25 Random Things

Floating around Facebook is a meme titled, "25 Random Things." In the getting-to-know-you department, it's a perfect fit.

When I finished my list, a few things became evident. I've currently got travel on the brain...where I've been (South Korea, Cuba and Thailand) and where I want to go... (Morocco? Ethiopia? or India?).

And this time of year, you can often find me hunkered under a lofty down comforter, curled up with a good book. When I finally gave it some thought, I realized...I read close to 1,200 pages a week[!]. No wonder my brain is on overload!

The rest? Straight up randomness.

Here goes:

1. I am a direct descendant of Henry Hudson, the English explorer who is credited for discovering Canada’s Hudson Bay and Hudson River. Guess you could say I've got explorer in my genes....

2. I like my travel long and slow. I’d rather play backgammon with little old men on the corner than visit museums or a beach.

3. To date, I’ve traveled in 17 countries and encountered hurricanes, military coups, and diving in shark infested waters.

4. I’ve had romantic interludes with a gold trader, a nuclear particle physicist, a shaman, a US Secret Service agent, and a modern day jaguar hunter.

5. I always thought I would learn to fly a plane, speak French, and play the guitar. Never say never.

6. I am a certified cold water scuba diver. I own a dry suit and have logged over 150 dives in the chilly Pacific waters. After a dive, my hands are so stiff I can’t get my gear off, which sucks because I usually have to go to the bathroom.

7. I want to experience Carnival in Rio, Trinidad and Venice. New Orleans? Been there. Done that. Got a truckload of beads to prove it!

8. I am in denial about my fear of heights, which makes for an extremely funny bungi jumping experience. The video? Hysterical!

9. I read everything I can get my hands on and often read several books at a time. On average, I cover about 1200 pages a week, plus audio books. I’m especially fond of non-fiction and cookbooks and I always make notes in my books. Always.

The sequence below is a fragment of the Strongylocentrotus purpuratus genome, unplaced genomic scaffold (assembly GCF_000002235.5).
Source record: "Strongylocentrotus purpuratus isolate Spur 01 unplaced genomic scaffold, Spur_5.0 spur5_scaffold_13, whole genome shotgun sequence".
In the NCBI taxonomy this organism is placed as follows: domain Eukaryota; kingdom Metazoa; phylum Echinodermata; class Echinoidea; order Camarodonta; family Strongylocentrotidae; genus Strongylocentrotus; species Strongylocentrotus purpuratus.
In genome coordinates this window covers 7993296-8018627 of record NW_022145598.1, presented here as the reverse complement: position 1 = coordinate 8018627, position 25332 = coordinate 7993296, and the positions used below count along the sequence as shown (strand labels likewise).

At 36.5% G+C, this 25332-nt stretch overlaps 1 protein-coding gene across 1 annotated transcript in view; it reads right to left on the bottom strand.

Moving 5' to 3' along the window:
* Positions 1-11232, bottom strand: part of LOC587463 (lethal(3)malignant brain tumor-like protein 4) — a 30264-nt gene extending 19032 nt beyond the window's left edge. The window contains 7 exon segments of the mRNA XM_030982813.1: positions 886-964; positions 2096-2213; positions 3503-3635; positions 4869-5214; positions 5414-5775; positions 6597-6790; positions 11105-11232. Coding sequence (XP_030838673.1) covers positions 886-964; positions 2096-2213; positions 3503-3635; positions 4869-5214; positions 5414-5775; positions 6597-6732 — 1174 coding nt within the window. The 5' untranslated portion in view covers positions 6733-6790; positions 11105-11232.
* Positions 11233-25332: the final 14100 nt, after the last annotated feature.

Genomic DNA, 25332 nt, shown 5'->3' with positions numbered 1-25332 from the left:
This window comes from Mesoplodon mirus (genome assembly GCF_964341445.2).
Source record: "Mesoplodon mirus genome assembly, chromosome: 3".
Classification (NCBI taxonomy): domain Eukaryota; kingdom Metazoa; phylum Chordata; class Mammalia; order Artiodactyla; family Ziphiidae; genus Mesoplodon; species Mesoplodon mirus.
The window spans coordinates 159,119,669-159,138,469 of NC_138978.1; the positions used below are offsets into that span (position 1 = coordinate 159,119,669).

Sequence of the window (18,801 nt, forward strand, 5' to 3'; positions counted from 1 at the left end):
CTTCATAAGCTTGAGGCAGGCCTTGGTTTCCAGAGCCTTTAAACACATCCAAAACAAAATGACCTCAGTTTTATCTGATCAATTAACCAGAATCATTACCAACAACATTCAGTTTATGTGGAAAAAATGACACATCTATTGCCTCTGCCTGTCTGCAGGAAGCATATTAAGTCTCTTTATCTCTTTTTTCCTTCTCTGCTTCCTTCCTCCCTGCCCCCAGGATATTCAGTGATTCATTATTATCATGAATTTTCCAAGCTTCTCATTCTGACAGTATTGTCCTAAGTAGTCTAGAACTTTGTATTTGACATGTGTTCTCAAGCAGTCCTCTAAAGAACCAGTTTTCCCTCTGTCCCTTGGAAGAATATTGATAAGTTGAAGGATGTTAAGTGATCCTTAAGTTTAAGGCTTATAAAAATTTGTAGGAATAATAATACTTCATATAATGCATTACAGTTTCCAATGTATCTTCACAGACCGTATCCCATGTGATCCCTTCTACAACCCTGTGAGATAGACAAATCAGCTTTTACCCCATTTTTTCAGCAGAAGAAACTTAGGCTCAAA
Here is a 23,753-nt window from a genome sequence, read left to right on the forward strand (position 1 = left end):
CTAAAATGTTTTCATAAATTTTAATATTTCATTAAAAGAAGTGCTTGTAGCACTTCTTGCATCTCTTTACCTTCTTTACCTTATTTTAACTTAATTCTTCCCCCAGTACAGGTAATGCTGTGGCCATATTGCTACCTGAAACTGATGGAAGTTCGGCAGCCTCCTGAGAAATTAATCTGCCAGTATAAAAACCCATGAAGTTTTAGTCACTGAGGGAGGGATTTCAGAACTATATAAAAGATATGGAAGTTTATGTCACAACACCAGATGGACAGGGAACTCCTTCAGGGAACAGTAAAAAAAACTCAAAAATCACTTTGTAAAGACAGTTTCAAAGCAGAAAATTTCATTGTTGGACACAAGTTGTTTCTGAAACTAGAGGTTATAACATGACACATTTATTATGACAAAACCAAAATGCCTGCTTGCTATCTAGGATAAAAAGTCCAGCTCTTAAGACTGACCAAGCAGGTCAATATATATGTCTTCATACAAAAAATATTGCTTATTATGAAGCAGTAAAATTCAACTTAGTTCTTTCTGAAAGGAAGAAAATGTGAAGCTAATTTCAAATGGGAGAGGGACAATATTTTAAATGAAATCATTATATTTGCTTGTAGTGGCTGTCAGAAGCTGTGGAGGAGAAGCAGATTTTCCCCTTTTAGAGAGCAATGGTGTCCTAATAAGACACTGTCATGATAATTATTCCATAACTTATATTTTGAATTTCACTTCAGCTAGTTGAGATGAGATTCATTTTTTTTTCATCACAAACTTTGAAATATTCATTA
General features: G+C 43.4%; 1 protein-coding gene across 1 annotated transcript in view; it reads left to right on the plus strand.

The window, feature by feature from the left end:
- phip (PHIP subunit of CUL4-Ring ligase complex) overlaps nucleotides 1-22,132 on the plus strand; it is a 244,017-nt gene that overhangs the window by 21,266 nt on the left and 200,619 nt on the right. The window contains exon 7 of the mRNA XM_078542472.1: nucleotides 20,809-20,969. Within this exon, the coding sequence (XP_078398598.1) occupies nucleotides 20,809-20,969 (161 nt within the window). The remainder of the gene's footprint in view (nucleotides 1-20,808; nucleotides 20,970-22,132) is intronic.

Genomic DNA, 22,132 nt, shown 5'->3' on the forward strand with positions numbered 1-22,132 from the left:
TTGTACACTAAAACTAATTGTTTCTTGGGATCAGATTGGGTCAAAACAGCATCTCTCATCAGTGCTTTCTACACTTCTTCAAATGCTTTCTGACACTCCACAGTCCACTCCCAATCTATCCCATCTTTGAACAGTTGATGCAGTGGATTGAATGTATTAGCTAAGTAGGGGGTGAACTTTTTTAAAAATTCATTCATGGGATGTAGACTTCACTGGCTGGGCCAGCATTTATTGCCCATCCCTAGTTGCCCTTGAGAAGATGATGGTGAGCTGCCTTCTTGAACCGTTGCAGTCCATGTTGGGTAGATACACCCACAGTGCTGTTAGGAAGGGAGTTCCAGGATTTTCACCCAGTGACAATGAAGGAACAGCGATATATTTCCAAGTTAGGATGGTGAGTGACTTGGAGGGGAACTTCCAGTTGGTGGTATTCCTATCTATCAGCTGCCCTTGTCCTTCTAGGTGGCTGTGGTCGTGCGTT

10. “No” and “It can’t be done” are my two favorite statements and I readily take on the challenge. If it makes sense, I’ll defy the odds and move heaven and earth to make sure it happens.

11. I write in a journal nearly every day…and never leave home without my camera. (I’d rather forget my wallet than be without my camera.)

12. I am on a quest for the ultimate molasses cookie recipe (moist & chewy with a big bold flavor).

13. I wish I was funny. While I love having serious and meaningful conversations, I wish I had the ability to make people laugh (especially myself).

14. I love chick flicks and old black & white movies—especially sentimental tear-jerkers.

15. When I was a kid, I told everyone I wanted to be a war correspondent—even though I had no concept of war. Today, I’m drawn to conflict-ridden countries and over the past year have been reading numerous books on geopolitics, microfinance, conflict resolution and photojournalism. (Emphasis on photojournalism here, here, here, and here.)

16. I prefer to speak with people, not to them. There’s a difference…and it matters.

17. I love the little moments....the way the light shines in shafts through the trees, racing towards the water to catch the last of a dying sunset, and the way he laughs heartily, with wrinkles that extend well-beyond his eyes.

18. The smell of hayacins and lilacs stop my dead in my tracks.